Most importantly, focus on the teacher's criticism above all (unless you're convinced they're an insane dick, which in that case you're kinda fucked) since they are most likely in the Writer's Workshop if you attend Iowa or at least in a writing graduate program. These programs are beyond subjective and egotistical, so if your instructor can survive that without raging alcoholism, it's likely they know what the fuck they're doing.
For Period Classes:
By this, I mean Renaissance, Old-English, Victorian, and whatever shit James Joyce comes out of...yeah. Chances are you'll hate one or a few of these types of literature. Main obstacle of these classes? They are required and you are thus required to give at least a slight fuck. Don't take a class titled The Canterbury Tales if you hate that shit since you will be expected to give a huge fuck. If you don't? Suffer through generic Old-English classes, where you can gloss over your hated for those God-awful tales.
Also, if you hate classic--and thus supposedly brilliant--authors, keep your mouth shut in the classroom. Want to ostracize yourself? Then speak up, my dear. Otherwise, play along. No one want to hear you say that you hate James Joyce and think he's an arrogant prick. And guess why? Because he's famous and you're not. You're also not a professor and thus anything you say is considered sub par. Of course there will be that one ass in your course who will beat the crap out of you every time you speak, so don't give needless ammunition.
Never ever pretend you're an expert on the time period because you're not. You won't impress your professor; you'll seem like a stereotypical asshole hipster English major know-it-all. We all learn this the hard way at one point or another and it's a huge blow to your writing self-esteem when you realize you're not the shit.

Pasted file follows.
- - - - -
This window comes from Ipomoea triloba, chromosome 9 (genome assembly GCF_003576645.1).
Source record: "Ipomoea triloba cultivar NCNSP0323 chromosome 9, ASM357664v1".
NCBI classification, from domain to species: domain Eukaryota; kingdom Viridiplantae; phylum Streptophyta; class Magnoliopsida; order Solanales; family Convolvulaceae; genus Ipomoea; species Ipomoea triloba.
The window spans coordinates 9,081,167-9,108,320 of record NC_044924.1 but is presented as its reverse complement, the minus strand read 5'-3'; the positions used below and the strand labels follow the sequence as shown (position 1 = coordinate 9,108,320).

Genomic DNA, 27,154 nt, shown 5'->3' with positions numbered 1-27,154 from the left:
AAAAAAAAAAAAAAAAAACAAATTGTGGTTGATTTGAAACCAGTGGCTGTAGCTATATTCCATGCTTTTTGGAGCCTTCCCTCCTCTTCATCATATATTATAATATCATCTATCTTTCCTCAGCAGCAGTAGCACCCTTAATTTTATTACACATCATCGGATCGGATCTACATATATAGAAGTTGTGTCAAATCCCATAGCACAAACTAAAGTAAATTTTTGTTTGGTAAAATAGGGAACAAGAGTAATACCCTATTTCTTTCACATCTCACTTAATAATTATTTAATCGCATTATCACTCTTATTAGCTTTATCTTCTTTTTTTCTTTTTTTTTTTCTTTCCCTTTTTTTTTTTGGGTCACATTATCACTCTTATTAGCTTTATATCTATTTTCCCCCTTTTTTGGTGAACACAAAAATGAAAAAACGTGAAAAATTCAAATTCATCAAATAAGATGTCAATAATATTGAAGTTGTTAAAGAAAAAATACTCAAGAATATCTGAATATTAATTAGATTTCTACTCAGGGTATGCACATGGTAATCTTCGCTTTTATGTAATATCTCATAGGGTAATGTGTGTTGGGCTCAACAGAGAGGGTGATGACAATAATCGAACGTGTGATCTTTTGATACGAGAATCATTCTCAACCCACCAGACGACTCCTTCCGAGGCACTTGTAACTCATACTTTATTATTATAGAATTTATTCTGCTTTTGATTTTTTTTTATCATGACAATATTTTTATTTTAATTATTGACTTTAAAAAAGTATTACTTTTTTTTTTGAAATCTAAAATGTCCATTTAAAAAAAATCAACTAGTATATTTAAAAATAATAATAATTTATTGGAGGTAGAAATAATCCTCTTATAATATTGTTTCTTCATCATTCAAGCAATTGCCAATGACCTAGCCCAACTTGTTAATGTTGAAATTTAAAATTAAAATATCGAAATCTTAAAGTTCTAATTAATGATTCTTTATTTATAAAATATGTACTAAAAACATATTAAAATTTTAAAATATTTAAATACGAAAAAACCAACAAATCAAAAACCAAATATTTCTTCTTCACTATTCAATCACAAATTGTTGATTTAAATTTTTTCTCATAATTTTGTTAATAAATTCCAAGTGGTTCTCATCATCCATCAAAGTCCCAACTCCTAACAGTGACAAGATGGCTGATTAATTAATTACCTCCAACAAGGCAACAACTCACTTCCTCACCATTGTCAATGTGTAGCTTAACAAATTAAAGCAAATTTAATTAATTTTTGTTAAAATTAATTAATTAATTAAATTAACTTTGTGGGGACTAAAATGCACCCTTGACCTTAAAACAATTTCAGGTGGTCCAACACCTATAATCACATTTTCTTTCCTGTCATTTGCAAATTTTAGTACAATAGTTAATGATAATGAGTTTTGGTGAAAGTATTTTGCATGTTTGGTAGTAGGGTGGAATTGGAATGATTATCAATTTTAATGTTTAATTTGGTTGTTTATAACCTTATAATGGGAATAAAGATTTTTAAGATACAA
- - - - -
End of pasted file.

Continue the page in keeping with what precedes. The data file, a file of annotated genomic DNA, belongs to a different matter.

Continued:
Any Other English Course:
The key to surviving English classes is being able to mold your writing style to that of your instructor's. Your professor keeps stressing a certain point that they have in some article in some literary journal you'll most likely never read? Find a way to sneak it into your paper. Professors love nothing more than to have their egos stroked and reading their words regurgitated but restyled slightly is like a sick English-gasm for them. For real, it's kinda gross how much they crave that intellectual stimulation.
Papers matter...and they don't. The bulk of your grade will be determined by this unless you have some awesomely easy class with a huge participation percentage. Yeah, you can get away with writing a paper the night before, especially if you already know what you will write about. There are few things more painful than pulling shit out of your ass and it gets tiresome. So if you have no idea what to do, don't be an idiot. You'll hate yourself when you get it back and want to yell back at the teacher's comments on your paper.
Above all, accept a lot of your peers outside of your major will not respect you. You gain life skills you'd never expect in English classes, but they don't know that. You can argue your way through the most ridiculous circumstances, convince people of significance that does not exist, and become the ultimate people-pleaser. It's not about selling out, it's about survival. And if you make it though an English major, I think you've survived a hell of a lot, especially if you come out of it with a bit of your sanity and not too many damaging addictions.
Anyways, that's my advice and outlook on being an English major not only at University of Iowa, but pretty much any liberal arts college I'm assuming. And being a semester from finishing my major does feel sweet...even if I don't know how the fuck to crank out this Shakespeare paper...
Sorry in advance, professor.